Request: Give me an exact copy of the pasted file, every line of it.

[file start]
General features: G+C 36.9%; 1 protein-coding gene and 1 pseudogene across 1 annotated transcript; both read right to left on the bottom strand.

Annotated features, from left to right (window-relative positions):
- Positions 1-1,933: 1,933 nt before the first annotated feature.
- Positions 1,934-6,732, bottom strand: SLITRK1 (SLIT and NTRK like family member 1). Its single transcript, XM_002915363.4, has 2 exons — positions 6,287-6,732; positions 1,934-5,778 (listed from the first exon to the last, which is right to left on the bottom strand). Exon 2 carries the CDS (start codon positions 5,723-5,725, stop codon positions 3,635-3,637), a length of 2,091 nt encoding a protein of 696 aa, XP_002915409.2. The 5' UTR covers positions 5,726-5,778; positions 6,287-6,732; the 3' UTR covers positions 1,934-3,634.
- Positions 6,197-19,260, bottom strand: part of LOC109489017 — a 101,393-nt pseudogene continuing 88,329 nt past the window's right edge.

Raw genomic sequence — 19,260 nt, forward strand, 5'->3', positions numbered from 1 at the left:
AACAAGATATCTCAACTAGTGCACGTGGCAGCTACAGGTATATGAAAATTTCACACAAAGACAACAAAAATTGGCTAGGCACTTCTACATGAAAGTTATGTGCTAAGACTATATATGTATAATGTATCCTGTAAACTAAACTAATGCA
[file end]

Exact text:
General features: G+C 36.9%; 1 protein-coding gene and 1 pseudogene across 1 annotated transcript; both read right to left on the bottom strand.

Annotated features, from left to right (window-relative positions):
- Positions 1-1,933: 1,933 nt before the first annotated feature.
- Positions 1,934-6,732, bottom strand: SLITRK1 (SLIT and NTRK like family member 1). Its single transcript, XM_002915363.4, has 2 exons — positions 6,287-6,732; positions 1,934-5,778 (listed from the first exon to the last, which is right to left on the bottom strand). Exon 2 carries the CDS (start codon positions 5,723-5,725, stop codon positions 3,635-3,637), a length of 2,091 nt encoding a protein of 696 aa, XP_002915409.2. The 5' UTR covers positions 5,726-5,778; positions 6,287-6,732; the 3' UTR covers positions 1,934-3,634.
- Positions 6,197-19,260, bottom strand: part of LOC109489017 — a 101,393-nt pseudogene continuing 88,329 nt past the window's right edge.

Raw genomic sequence — 19,260 nt, forward strand, 5'->3', positions numbered from 1 at the left:
AACAAGATATCTCAACTAGTGCACGTGGCAGCTACAGGTATATGAAAATTTCACACAAAGACAACAAAAATTGGCTAGGCACTTCTACATGAAAGTTATGTGCTAAGACTATATATGTATAATGTATCCTGTAAACTAAACTAATGCA